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Factoring integers and computing discrete logarithms often requires solving large systems of linear equations over finite fields. General surveys of these areas are presented in [14,17,19]. So far there have been few implementations of discrete logarithm algorithms, but many of integer factoring methods. Some of the published results have involved solving systems of over $6 \times 10^4$ equations in more than $6 \times 10^4$variables [12]. In factoring, equations have had to be solved over the field GF(2). In that situation, ordinary Gaussian elimination can be used effectively, since many coefficients (either 32 or 64 depending on machine word size) can be packed into a single machine word, and addition can be implemented as the exclusive-or operation. Even so, the large size of the systems to be solved has often caused storage problems (a $6 \times 10^4$ by $6 \times 10^4$system requires approximately 110 million words of storage on a 32-bit machine), and it has often been difficult to obtain a correspondingly large amount of computer time. In many cases, the linear systems were purposefully kept smaller than would have been optimal from the standpoint of other parts of the factoring algorithm, just to avoid the linear algebra difficulties.

Clearly we cannot hope to be able to solve future systems (even in GF(2)) using only ordinary Gaussian elimination. As the size of integers being factored increases, so does the size of the system of equations which must be solved. In addition, the recently discovered number field sieve currently requires (when applied to factoring general integers) the solution of equations over the integers, not just modulo 2. (The best way to obtain such a solution appears to be either to solve the system modulo many small or moderate primes and then apply the Chinese remainder theorem, or else to solve it modulo a particular prime, and then lift that solution to one modulo a power of that prime.) In the case of the number field sieve applied to general integers, the linear algebra problem is currently one of the critical bottlenecks that keep it impractical.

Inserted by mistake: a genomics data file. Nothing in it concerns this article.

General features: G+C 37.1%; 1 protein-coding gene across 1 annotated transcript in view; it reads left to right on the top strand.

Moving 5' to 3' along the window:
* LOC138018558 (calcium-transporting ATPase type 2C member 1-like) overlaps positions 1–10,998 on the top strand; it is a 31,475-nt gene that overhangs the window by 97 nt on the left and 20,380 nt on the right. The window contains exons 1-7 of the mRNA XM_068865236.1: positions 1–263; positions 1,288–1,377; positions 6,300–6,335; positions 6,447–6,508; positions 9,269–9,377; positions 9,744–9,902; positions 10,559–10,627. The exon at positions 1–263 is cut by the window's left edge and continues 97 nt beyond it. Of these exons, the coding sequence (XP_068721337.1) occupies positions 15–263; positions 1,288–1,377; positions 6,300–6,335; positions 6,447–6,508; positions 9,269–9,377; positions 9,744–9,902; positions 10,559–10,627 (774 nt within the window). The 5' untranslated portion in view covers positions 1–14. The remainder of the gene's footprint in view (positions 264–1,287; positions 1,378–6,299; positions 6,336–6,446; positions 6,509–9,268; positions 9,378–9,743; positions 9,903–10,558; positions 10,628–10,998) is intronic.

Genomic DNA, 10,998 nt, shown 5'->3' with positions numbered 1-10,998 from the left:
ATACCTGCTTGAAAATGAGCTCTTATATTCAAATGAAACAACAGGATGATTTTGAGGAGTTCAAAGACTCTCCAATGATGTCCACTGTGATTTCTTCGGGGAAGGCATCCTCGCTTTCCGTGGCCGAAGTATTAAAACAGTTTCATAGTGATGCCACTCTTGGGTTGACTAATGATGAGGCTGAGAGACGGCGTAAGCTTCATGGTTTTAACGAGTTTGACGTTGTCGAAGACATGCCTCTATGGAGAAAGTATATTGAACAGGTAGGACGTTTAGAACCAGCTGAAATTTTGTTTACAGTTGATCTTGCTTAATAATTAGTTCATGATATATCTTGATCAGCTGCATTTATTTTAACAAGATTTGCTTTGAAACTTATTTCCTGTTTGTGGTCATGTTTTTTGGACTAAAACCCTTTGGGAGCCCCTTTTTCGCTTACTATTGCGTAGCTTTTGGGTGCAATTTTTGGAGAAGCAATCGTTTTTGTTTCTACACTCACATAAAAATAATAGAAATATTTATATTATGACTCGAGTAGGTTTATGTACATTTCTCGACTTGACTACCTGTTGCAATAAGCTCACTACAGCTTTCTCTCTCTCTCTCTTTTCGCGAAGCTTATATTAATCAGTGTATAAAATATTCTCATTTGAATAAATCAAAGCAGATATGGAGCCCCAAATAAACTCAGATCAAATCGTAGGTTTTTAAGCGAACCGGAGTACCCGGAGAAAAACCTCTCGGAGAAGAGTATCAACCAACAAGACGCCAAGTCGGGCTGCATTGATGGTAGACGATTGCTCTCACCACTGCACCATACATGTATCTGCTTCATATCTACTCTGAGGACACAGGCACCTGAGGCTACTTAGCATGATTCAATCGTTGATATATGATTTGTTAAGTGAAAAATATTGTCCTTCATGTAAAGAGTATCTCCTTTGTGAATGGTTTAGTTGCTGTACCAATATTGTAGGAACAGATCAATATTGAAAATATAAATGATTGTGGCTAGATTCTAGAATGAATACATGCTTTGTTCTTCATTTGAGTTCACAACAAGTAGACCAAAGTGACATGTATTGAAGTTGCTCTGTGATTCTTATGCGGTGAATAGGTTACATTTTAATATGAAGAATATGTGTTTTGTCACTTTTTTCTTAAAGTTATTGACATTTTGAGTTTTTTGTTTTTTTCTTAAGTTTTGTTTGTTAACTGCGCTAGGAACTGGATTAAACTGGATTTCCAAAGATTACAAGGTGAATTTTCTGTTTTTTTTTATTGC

Even in cases where the equations have to be solved modulo 2, linear algebra difficulties are becoming a serious bottleneck. As an example, the very recent factorization of F9 = 229 + 1 = 2512 +1 (using a special form of the number field sieve for integers of this form) by A. Lenstra and M. Manasse involved solving a system with dimension $n
\approx 2 \times 10^5$. The attack on the RSA challenge cipher (which will require factoring a 129 decimal digit integer) that is currently planned using the quadratic sieve might require solving a system with $n
\approx 4 \times 10^5$.

For discrete logarithm algorithms, the linear algebra problem has always seemed to be even more important than in factoring, since the equations have to be solved modulo large primes. The largest system that has been solved was of size about $1.6 \times 10^4$ by $1.6 \times 10^4$, modulo 2127 -1, which arose in connection with discrete logarithms in GF(2127) [3,17].

For an $n \times n$ system with $n \approx 10^5$, ordinary Gaussian elimination takes about $n^3 \approx 10^{15}$ operations. Modern supercomputers are capable of between 108 and 109 integer operations per second, so 1015 operations might take a few weeks to a few months on such a machine, if one matrix operation took one machine instruction. In practice, since up to 64 matrix operations are performed in a single supercomputer operation, the required time decreases substantially. However, for those without access to supercomputers, time can easily be a barrier. It is possible to obtain 1015 machine operations for free, as that is the approximate amount of work that the recent integer factorization achieved by A. Lenstra and M. Manasse [12] required. However, that effort involved a very decentralized and only loosely coordinated computation on hundreds of workstations. This is acceptable for the sieving stage of the quadratic sieve algorithm, but it causes problems when one tries to solve a system of linear equations; solving such systems requires very close coordination and errors propagate quickly, destroying the validity of the final result. Thus the linear algebra phase requires the use of a single machine (although it can be a massively parallel computer), and it can often be hard to obtain access to one that is fast enough. Memory requirements also present serious difficulties. If the problem is to find a solution modulo 2, the full matrix has 1010 bits, or 1,250 megabytes. Only a few supercomputers have this much main memory. On all other machines, one has to work on the matrix in blocks, which slows down the operation considerably.

Both the time and space requirements become much more serious when solving equations modulo a ``moderate size'' prime p. If $p \approx